Sparta—also known in ancient sources as Laconia or Lacedæmon, names for the region of which Sparta was essentially the capital, and thus equivalent to Attica for Athens—was a strange place. In terms of the Greek sub-ethnicities, Athens was an Ionian city, whereas Sparta was emphatically Dorian: collectivist, reserved,2 severe, and dedicated to military pursuits above all else. We have little time to discuss its traditions, purportedly inherited from the reformer Lycurgus, though we may pause to note that, unusually among Greek city-states, they kept the custom of being ruled by kings—in fact, they had two simultaneous kings (from the Agiad and Eurypontid dynasties, which both claimed descent from Heracles). We can hardly do justice to the Spartans’ rigid class structure (less than a tenth of the Spartan population were Spartiates, or full citizens3), or their ruthless educational system (which applied to girls as well as boys, something apparently unique among the Hellenes, albeit only the boys were put through the full rigor of military training). However, there is a line in Plutarch’s Moralia which gives measure of the place. Spartan men who were killed in battle were carried back on their shields. According to Plutarch, one Spartan mother, handing her son’s shield to him, told him, “Come back with this, or on it”—in other words, as a victor or as a corpse4; anything else, and you can consider yourself disowned. If we picture the Spartans as being a little like the French army under Napoléon in the early 1800s at their most unstoppable, blended with the Soviet Union in 1945 at the apex of its global prestige and power, we will not be too far off from how Sparta impressed its ancient contemporaries.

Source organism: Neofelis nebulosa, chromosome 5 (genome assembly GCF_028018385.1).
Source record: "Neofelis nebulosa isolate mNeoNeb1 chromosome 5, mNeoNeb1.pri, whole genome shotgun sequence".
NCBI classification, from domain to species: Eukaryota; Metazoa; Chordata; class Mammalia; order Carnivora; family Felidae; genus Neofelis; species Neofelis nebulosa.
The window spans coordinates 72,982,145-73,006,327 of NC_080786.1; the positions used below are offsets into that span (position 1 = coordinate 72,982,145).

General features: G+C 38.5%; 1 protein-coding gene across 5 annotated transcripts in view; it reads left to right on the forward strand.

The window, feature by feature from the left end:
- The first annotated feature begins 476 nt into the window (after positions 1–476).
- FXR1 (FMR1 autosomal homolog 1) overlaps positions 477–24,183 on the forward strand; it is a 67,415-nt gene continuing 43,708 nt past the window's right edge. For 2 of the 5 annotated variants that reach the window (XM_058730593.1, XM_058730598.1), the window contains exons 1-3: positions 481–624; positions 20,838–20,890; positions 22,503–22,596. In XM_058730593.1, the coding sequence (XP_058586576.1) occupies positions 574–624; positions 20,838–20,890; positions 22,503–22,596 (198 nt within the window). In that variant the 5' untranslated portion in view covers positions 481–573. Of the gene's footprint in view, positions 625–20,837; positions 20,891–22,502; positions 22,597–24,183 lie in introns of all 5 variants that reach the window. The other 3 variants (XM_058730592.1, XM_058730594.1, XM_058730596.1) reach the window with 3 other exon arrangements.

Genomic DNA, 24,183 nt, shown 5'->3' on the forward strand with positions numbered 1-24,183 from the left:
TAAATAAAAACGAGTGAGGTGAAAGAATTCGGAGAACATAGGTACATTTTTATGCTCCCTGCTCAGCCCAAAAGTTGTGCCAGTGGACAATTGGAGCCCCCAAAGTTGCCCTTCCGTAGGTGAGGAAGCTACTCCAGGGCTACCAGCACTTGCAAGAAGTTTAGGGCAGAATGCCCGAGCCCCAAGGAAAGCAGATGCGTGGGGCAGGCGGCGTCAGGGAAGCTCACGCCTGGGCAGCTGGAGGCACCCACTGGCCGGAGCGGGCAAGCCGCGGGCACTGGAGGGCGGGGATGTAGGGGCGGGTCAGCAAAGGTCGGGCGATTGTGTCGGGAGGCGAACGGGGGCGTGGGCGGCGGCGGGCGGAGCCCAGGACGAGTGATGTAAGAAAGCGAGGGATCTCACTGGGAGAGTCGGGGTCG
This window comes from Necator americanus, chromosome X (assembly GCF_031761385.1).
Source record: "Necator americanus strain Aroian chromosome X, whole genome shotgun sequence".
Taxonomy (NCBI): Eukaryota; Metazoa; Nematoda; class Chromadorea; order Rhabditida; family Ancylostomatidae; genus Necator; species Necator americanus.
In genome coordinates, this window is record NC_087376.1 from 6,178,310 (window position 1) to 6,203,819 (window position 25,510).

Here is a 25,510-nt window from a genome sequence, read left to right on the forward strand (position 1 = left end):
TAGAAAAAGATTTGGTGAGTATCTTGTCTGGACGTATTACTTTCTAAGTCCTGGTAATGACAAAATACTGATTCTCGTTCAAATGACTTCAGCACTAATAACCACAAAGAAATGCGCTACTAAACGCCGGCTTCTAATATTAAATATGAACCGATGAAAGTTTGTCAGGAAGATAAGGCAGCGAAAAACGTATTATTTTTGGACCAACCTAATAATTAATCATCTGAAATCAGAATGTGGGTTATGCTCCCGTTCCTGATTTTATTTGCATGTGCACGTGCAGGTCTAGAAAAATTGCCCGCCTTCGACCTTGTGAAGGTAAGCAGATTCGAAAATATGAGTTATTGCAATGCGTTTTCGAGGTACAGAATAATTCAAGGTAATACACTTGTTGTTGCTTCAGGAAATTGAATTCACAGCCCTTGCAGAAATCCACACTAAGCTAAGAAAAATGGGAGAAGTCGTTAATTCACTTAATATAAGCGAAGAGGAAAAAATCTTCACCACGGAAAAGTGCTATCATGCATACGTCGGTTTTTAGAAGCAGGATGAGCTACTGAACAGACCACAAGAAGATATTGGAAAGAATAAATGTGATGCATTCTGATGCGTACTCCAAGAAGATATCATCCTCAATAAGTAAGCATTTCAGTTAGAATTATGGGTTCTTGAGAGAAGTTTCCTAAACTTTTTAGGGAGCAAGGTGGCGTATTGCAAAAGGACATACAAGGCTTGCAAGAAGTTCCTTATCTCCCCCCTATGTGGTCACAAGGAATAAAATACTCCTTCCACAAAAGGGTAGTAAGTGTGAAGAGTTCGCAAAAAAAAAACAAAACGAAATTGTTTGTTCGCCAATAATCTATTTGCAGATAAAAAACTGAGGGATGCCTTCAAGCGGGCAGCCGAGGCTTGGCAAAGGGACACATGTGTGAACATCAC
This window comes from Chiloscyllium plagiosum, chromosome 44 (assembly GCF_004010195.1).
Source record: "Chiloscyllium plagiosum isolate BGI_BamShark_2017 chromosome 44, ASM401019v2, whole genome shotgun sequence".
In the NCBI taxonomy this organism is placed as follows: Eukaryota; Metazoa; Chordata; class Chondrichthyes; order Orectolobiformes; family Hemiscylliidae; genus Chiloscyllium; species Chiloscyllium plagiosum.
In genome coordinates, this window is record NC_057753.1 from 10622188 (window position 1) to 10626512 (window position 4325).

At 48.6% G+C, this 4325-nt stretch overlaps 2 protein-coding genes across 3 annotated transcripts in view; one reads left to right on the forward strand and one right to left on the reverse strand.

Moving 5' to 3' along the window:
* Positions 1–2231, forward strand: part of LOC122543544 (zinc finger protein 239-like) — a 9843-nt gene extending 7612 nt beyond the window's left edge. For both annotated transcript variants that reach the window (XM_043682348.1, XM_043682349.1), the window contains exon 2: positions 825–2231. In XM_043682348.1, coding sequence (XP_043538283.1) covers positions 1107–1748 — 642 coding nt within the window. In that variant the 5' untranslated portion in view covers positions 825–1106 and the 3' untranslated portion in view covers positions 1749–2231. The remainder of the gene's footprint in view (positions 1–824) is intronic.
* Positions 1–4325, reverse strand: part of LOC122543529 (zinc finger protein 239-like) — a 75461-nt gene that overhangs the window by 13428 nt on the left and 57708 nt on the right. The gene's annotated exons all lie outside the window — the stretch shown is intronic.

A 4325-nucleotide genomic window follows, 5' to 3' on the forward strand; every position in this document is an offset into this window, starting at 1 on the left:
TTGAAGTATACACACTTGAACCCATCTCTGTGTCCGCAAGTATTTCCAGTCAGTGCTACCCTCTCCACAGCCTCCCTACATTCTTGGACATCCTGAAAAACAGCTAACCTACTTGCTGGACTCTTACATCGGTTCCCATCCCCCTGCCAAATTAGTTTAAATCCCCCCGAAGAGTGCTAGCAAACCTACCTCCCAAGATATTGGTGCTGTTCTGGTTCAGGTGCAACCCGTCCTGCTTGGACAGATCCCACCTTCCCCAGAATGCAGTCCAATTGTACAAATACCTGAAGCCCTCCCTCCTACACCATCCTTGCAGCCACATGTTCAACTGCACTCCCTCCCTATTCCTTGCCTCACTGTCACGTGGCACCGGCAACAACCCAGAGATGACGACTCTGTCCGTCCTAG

In addition to being a proud and warlike people (and unlike Napoléon or the Soviets), the Spartans were extremely pious. They consulted the Delphic oracle before any major decision. Some of their devotions may seem incongruous to us, like the popularity of the healing gods Asclepius and Apollo; among the popular hero cults, we find not only Heracles, Castor and Pollux,5 and Achilles, but the Trojan priestess Cassandra! And, in what now feels like a piece of dramatic irony, Athena was the deity they revered as their city’s patroness, like the Athenians.

So, when the famously cryptic oracle at Delphi suddenly started telling all Spartan visitors the same, unusually non-cryptic thing—”Liberate Athens”—they decided to accept Cleisthenes’ proposal. The fact that Cleisthenes had given Delphi a large sum of money just before this dramatic change in the oracle’s habits is probably only a coincidence (which is doubtless why Cleisthenes didn’t mention it to Sparta). Under the leadership of Cleomenes I, the Agiad king, Sparta chased Hippias and his family out of Athens in 510 BC.